Getting started with Kubernetes and Oracle 18c Express Edition (XE)

In this Blog I am going to show how we can quickly get an Oracle 18c Express Edition (XE) database up and running on Kubernetes for testing purposes on a laptop.

This blog post covers:

  • Configuring Minikube for Kubernetes
  • Building the Oracle 18c XE Docker image
  • Running Oracle 18x XE in Kubernetes
  • The Kubernetes Dashboard
  • Connecting from a laptop
  • Kubernetes management with Minikube

Configuring Minikube

Before we start, if you have not already have VirtualBox and Minikube installed you can get Minikube here, and VirtualBox using this link.

In this blog I will using Oracle VirtualBox 6.0.1 and Minikube version 1.11.0, you can your check your local versions with:

$ vboxmanage --version
$ minikube version
minikube version: v1.11.0
commit: 57e2f55f47effe9ce396cea42a1e0eb4f611ebbd

Ok, let’s increase the default Minikube VM memory size from 2GB to 10GB, this is required to give my Oracle 18xe database a bit more memory, I will also set the MiniKube vm driver to use VirtualBox this can be done by changing the Minikube configuration e.g.

$ minikube config set memory 10240
$ minikube config set vm-driver virtualbox
⚠️  These changes will take effect upon a minikube delete and then a minikube start
$ minikube config view
- disk-size: 40GB
- vm-driver: virtualbox
- memory: 10240

I will also enable the minikube metrics server to provide a CPU and Memory Usage graphs.

$ minikube addons enable metrics-server

To check what add-ons are enabled use minikube addons list

$ minikube addons list
|         ADDON NAME          | PROFILE  |    STATUS    |
| ambassador                  | minikube | disabled     |
| dashboard                   | minikube | enabled ✅   |
| default-storageclass        | minikube | enabled ✅   |
| efk                         | minikube | disabled     |
| freshpod                    | minikube | disabled     |
| gvisor                      | minikube | disabled     |
| helm-tiller                 | minikube | disabled     |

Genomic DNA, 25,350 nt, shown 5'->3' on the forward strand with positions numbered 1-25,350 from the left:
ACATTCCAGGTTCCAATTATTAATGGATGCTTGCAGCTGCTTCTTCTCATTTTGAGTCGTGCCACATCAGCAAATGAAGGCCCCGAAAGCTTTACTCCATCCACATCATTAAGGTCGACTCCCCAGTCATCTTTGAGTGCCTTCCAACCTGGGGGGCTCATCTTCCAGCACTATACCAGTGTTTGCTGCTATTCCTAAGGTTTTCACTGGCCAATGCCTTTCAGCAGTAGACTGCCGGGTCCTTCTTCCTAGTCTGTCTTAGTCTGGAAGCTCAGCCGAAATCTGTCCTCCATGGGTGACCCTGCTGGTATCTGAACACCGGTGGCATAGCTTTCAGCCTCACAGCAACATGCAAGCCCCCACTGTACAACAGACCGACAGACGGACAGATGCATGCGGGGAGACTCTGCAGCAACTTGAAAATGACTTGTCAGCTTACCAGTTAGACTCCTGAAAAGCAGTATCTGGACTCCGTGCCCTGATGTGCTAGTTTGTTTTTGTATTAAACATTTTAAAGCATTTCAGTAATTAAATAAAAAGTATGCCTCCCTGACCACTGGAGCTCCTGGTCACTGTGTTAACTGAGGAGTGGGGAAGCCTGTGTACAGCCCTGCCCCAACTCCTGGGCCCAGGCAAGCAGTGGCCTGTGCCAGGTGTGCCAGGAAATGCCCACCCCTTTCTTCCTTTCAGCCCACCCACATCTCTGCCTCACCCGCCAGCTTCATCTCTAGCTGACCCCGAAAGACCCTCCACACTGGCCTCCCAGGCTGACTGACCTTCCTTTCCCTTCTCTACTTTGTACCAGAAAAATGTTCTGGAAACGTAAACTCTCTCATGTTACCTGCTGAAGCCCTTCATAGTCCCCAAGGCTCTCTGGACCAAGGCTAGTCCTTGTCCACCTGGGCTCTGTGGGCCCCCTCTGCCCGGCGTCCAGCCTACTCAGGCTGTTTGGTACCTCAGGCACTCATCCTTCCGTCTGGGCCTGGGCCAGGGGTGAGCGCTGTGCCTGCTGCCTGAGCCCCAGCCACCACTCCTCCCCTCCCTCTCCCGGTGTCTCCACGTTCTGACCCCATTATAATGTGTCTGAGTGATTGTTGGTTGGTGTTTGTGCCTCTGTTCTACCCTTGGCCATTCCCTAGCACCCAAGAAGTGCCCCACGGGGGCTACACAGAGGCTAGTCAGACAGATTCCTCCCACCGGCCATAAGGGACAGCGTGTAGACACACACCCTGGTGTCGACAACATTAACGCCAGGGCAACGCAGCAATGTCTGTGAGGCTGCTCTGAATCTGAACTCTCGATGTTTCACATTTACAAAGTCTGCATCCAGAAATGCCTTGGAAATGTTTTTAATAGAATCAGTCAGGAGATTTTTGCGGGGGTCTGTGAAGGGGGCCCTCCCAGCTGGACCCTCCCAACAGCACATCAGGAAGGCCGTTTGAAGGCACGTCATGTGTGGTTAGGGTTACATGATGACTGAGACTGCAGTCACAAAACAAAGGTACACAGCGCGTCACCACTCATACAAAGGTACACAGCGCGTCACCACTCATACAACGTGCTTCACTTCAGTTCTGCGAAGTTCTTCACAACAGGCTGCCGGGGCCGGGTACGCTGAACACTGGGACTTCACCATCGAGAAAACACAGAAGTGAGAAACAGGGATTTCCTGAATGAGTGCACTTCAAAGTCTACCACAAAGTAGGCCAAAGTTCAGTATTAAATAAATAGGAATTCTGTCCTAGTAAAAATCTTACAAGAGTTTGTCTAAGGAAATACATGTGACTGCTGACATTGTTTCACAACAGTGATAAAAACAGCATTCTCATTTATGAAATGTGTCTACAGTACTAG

| ingress                     | minikube | disabled     |
| ingress-dns                 | minikube | disabled     |
| istio                       | minikube | disabled     |
| istio-provisioner           | minikube | disabled     |
| logviewer                   | minikube | disabled     |
| metallb                     | minikube | disabled     |
| metrics-server              | minikube | enabled ✅   |
| nvidia-driver-installer     | minikube | disabled     |
| nvidia-gpu-device-plugin    | minikube | disabled     |
| olm                         | minikube | disabled     |
| registry                    | minikube | disabled     |
| registry-aliases            | minikube | disabled     |
| registry-creds              | minikube | disabled     |
| storage-provisioner         | minikube | enabled ✅   |
| storage-provisioner-gluster | minikube | disabled     |

Start Minikube

$ minikube start
😄  minikube v1.11.0 on Darwin 10.14.6
✨  Using the virtualbox driver based on user configuration
👍  Starting control plane node minikube in cluster minikube
🔥  Creating virtualbox VM (CPUs=2, Memory=10240MB, Disk=40960MB) ...
🐳  Preparing Kubernetes v1.18.3 on Docker 19.03.8 ...
🔎  Verifying Kubernetes components...
🌟  Enabled addons: dashboard, default-storageclass, metrics-server, storage-provisioner
🏄  Done! kubectl is now configured to use "minikube"

Building our Oracle Docker Image

The Oracle 18c Express Edition (XE) Docker build scripts now automatically ‘pulls’ the database RPM from OTN for you. This means you no longer any need to pre-download the Oracle 18xe image for this build.